• 38. CopyrightsWhat is a copyright?A copyright is the legal protection given in the United States to original works ofauthorship. Copyrights protect books, paintings, photos, music, video, softwareand so forth. Copyright protection attaches to a work the moment it is fixed intangible form (on paper, on video,. etc.) and prevents others from using the workwithout permission.Copyright is a bundle of rightsA copyright is a bundle of rights, including the exclusive right to distribute, sell,duplicate, publicly perform, and create derivative works from the work. Copyrightfor newer works lasts for at least 70 years, depending upon whether the author isa person or a company. The length of copyright protection for older works is oftendifficult to determine. The fact that a work is old doesnt necessarily mean thatthe copyright on it has expired. Until the end of the term of protection, a copyrightowner has the right to sell, transfer, assign, or license one or all of these exclusiverights to someone else.
  • 39. Intellectual Property http://youtu.be/rvJSKlsjGog
  • 40. Intellectual Property It’s can be stolen! It can be sold!http://www.businesslink.gov.uk/bdotg/action/detail?itemId=10796 93947&type=RESOURCES How to value Intellectual Property:http://www.ipo.gov.uk/iprpricebooklet.pdf
  • 41. mattresses, pillows & bedding The FTC: http://www.ftc.gov/bcp/edu/pubs/consumer/alerts/alt068.shtm A Guide: http://www.southernlabel.com/pdf/tagmanual.pdf
  • 42. hazardous materials Gasoline Pesticideshttp://www.epa.gov/oppfead1/cb/csb_page/updates/2011/ratpoison.htmlRefrigerants http://www.epa.gov/ozone/title6/608/sales/sales.html Other
  • 43. Wisconsinhttp://nxt.legis.state.wi.us/nxt/gateway.dll?f=templates&fn=defaul t.htm&d=stats&jd=100.37*review from paragraph 100.37(2)(d)
  • 44. Other Adult & Pornographic Materials Drugs & Drug Paraphernalia Offensive Items (Nazi, Klan, etc) Counterfeit Items Tobacco http://www.atf.gov/alcohol- tobacco/Open%20Letter%20to%20All%20Persons%20 Who%20Sell%20Transfer%20or%20Ship%20For%20P rofitt%20Cigs%20-%202010-10-21.pdf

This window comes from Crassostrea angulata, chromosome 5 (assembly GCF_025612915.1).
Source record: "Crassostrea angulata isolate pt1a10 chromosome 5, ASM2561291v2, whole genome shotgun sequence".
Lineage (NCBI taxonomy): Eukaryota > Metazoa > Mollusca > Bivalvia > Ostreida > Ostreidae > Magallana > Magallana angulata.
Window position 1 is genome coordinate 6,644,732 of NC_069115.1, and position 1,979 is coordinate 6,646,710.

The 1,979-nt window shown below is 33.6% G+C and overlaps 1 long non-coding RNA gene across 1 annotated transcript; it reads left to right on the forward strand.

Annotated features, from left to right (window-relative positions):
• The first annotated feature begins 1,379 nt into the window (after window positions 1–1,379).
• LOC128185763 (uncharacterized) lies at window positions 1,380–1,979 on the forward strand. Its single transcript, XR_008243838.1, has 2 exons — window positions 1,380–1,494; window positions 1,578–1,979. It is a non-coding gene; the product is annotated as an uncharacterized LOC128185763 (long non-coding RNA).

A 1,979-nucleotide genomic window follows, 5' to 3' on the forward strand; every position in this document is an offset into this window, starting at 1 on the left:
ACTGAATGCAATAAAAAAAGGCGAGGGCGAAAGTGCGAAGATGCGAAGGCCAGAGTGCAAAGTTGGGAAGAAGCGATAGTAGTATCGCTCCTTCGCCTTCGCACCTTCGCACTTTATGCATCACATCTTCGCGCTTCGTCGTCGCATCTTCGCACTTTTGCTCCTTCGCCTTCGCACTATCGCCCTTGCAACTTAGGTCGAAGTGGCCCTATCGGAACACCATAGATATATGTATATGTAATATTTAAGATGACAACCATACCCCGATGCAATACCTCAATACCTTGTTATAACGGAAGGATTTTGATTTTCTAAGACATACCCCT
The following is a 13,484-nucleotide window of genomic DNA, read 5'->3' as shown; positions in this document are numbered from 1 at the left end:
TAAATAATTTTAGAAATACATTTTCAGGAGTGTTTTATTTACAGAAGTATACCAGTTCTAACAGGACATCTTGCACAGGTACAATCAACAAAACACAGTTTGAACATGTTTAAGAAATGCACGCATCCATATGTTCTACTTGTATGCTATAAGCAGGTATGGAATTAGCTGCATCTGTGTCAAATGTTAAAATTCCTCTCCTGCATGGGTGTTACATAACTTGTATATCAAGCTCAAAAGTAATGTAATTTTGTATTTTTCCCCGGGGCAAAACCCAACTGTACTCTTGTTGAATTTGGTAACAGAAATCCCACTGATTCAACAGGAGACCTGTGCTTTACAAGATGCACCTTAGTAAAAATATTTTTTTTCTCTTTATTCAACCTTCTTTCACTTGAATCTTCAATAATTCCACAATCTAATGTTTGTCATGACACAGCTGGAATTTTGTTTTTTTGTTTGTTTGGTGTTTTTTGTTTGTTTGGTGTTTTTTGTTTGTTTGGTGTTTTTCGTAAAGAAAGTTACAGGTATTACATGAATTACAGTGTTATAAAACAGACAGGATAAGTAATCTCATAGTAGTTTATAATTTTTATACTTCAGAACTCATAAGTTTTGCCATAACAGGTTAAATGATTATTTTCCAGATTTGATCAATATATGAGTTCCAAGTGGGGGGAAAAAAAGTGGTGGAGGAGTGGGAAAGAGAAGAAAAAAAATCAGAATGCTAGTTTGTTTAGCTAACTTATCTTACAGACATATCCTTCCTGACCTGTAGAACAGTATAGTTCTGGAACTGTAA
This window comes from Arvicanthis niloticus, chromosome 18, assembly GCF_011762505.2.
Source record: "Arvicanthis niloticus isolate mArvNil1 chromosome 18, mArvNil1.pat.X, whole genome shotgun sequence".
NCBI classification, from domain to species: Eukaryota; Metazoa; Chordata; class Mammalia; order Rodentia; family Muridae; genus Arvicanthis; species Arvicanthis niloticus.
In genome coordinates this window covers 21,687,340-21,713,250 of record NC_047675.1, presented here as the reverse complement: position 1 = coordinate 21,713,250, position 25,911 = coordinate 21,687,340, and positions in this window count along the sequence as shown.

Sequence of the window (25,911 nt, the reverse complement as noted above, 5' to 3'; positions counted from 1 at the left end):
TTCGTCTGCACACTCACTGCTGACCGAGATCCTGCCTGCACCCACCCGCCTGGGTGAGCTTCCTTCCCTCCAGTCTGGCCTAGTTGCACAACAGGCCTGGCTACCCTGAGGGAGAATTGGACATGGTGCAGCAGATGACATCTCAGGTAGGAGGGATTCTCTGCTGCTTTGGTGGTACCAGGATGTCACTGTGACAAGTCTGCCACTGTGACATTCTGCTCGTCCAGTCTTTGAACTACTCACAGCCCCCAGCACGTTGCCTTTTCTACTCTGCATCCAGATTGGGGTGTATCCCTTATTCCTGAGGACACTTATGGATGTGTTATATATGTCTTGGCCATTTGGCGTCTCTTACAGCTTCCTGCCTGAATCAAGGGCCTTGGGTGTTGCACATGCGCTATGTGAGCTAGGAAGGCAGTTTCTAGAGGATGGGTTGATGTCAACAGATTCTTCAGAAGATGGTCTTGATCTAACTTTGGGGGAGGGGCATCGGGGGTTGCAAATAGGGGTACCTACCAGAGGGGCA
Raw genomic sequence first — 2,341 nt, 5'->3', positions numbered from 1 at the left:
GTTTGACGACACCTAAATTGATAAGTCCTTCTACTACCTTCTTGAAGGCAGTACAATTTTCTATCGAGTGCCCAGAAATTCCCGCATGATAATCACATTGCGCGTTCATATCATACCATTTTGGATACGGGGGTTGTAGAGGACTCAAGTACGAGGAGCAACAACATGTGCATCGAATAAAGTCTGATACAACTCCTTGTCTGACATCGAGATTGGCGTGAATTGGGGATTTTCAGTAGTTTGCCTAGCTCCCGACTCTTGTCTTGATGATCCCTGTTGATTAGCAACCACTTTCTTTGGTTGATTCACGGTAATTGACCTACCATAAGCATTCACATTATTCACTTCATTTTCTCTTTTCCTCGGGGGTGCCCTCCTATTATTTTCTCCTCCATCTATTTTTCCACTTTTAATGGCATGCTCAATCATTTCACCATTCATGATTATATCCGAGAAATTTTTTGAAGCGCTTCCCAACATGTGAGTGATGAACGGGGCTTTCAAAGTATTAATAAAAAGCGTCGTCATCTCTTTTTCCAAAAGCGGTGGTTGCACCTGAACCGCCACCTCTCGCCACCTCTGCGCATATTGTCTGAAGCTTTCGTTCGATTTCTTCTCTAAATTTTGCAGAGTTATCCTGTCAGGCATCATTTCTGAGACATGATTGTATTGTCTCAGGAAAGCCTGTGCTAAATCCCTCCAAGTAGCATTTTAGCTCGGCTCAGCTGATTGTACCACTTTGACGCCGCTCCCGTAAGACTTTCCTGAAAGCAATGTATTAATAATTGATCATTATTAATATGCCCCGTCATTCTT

• 45. Federal Income Tax Rules for AuctionsCharitable Contribution Deductions for Donors of Auction Items  Most goods donated as auction items ○ Tangible personal property not used by charity in activity related to exempt purpose ○ Deduction limited to lesser of cost or fair market value ○ Items purchased and immediately donated for auction should have fair market value equal to cost 54
  • 46. Federal Income Tax Rules for AuctionsCharitable Contribution Deductions for Donors of Auction Items (Cont.)  Self-created goods donated as auction items ○ Deduction ordinarily limited to cost of supplies consumed in creating goods  Services donated as auction items ○ No deduction for contribution of contributor’s own services ○ Donation of purchased airline tickets or hotel stay should be deductible 55
  • 47. Federal Income Tax Rules for Auctions Substantiation of Charitable Contribution Deductions for Donors of Auction Items  Donor must have either a bank record or a written record from charity showing ○ charity’s name ○ date of contribution ○ amount of contribution or, if contribution is a good, location of contribution and reasonably detailed description of the good 56
  • 48. Federal Income Tax Rules for Auctions Substantiation of Charitable Contribution Deductions for Donors of Auction Items  Donor giving $250 or more at once must have written acknowledgement from charity ○ Obtain by earlier of date return for year filed or due date (with extensions) for such return ○ Must include amount of cash, description of any property, and whether charity provided any goods or services as consideration for the contribution 57
  • 49. Federal Income Tax Rules for Auctions Charitable Contribution Deductions for Purchasers of Auction Items  No charitable contribution unless amount paid exceeds fair value of auction item  If amount paid exceeds fair value and amount paid is $75 or more, charity must provide “quid pro quo” notice to contributor 58
  • 50. Federal Income Tax Rules for Auctions Unrelated Business Income Tax  No UBIT if not regularly carried on  No UBIT if substantially all work done by volunteers  No UBIT if substantially all auction items consist of merchandise donated to the charity 59
  • 51. Guide for Businesses Copier Security (Brochure) Tax Forms and privacy issues PCI Compliance Other Business Issues or Concerns? 61